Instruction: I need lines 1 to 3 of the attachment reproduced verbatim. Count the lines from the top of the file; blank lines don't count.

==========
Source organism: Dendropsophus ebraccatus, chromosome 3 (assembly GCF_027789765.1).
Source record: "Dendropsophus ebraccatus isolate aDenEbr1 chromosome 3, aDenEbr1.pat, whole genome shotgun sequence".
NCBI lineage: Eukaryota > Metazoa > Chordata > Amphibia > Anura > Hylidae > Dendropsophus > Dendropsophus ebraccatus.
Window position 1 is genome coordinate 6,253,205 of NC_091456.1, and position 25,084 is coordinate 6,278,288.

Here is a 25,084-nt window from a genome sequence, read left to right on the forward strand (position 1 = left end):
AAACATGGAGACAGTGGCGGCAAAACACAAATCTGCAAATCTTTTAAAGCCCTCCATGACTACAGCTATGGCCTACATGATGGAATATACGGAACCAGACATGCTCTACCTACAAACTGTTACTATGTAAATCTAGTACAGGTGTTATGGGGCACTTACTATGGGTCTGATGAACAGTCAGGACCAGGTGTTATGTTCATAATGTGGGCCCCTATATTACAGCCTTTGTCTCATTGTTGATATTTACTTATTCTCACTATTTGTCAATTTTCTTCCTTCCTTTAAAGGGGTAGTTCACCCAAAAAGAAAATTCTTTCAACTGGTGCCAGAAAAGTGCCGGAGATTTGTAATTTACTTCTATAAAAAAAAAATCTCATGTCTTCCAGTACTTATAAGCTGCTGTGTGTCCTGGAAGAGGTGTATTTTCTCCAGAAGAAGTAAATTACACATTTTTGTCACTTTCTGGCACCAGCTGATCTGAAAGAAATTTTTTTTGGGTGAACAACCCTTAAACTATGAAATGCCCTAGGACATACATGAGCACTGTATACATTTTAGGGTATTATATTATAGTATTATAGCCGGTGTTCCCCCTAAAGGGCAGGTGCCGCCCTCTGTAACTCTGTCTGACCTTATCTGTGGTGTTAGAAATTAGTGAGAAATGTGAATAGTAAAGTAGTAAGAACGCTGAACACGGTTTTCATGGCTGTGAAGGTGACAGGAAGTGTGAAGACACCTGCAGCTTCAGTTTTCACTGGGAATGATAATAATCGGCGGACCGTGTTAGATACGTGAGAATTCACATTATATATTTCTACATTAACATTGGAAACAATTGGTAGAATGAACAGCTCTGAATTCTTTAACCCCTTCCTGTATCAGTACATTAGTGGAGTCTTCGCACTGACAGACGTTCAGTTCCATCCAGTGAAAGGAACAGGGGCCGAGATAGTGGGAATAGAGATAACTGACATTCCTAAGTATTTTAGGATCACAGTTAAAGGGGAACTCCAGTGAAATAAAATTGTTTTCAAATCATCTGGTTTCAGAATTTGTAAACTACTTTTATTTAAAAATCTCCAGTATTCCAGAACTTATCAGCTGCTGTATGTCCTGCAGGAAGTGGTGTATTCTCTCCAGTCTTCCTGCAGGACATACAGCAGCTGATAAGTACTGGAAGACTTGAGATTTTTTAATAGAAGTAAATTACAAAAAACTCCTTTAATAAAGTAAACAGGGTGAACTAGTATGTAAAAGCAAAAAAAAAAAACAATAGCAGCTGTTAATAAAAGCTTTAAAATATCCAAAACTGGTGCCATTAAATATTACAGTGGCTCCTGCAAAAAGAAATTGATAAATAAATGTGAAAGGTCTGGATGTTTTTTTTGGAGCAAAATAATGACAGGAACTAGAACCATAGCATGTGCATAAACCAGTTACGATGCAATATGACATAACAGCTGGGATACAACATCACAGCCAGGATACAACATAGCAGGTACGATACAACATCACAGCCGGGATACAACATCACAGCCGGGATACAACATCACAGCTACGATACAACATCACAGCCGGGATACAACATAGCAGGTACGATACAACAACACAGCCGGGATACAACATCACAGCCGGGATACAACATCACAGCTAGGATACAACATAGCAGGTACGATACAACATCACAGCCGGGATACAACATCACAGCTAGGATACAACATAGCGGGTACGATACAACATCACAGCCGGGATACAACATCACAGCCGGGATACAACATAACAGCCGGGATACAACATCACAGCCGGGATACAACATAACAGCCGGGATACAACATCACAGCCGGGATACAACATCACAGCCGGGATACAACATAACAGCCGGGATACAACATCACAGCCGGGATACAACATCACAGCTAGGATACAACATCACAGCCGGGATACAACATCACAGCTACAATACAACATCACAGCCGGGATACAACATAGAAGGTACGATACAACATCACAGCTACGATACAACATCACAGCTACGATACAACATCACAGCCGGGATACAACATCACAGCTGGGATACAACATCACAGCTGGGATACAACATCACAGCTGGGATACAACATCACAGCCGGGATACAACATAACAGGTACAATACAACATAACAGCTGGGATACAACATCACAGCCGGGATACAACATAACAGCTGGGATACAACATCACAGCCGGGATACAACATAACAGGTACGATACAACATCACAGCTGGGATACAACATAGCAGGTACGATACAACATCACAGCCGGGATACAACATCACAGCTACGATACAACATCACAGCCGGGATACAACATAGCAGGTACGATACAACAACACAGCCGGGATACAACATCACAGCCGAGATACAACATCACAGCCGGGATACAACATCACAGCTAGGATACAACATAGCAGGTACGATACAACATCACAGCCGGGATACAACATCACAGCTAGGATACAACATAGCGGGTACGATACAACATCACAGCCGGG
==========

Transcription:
Source organism: Dendropsophus ebraccatus, chromosome 3 (assembly GCF_027789765.1).
Source record: "Dendropsophus ebraccatus isolate aDenEbr1 chromosome 3, aDenEbr1.pat, whole genome shotgun sequence".
NCBI lineage: Eukaryota > Metazoa > Chordata > Amphibia > Anura > Hylidae > Dendropsophus > Dendropsophus ebraccatus.